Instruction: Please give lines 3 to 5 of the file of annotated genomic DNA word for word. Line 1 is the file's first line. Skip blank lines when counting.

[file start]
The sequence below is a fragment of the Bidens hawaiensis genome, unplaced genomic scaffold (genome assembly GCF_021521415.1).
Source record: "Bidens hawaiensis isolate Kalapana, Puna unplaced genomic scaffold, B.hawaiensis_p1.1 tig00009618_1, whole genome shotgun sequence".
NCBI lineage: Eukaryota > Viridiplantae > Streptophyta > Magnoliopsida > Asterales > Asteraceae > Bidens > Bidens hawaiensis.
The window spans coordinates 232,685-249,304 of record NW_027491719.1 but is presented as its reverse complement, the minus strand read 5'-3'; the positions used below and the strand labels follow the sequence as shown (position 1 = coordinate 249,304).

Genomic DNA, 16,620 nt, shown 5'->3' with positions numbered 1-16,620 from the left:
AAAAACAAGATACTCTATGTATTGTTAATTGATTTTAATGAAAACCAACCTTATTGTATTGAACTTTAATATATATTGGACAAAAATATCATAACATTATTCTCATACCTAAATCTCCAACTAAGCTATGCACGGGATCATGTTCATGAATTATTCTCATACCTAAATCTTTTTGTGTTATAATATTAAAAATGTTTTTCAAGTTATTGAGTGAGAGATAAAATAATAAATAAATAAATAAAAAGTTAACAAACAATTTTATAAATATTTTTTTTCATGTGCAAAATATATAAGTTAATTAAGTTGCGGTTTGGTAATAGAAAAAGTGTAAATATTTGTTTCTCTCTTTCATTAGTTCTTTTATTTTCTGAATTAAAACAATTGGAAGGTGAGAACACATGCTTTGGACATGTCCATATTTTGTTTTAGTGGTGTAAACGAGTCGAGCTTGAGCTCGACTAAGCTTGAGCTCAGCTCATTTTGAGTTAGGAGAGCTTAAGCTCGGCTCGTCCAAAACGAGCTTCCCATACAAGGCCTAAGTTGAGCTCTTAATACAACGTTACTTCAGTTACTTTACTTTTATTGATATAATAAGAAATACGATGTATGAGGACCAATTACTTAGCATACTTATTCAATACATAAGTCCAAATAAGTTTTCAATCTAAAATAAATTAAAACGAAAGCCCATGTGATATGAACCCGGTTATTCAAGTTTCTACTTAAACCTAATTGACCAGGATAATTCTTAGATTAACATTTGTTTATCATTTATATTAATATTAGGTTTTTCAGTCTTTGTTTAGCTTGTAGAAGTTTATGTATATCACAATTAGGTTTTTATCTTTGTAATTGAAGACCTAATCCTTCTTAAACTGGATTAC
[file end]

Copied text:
NCBI lineage: Eukaryota > Viridiplantae > Streptophyta > Magnoliopsida > Asterales > Asteraceae > Bidens > Bidens hawaiensis.
The window spans coordinates 232,685-249,304 of record NW_027491719.1 but is presented as its reverse complement, the minus strand read 5'-3'; the positions used below and the strand labels follow the sequence as shown (position 1 = coordinate 249,304).

Genomic DNA, 16,620 nt, shown 5'->3' with positions numbered 1-16,620 from the left: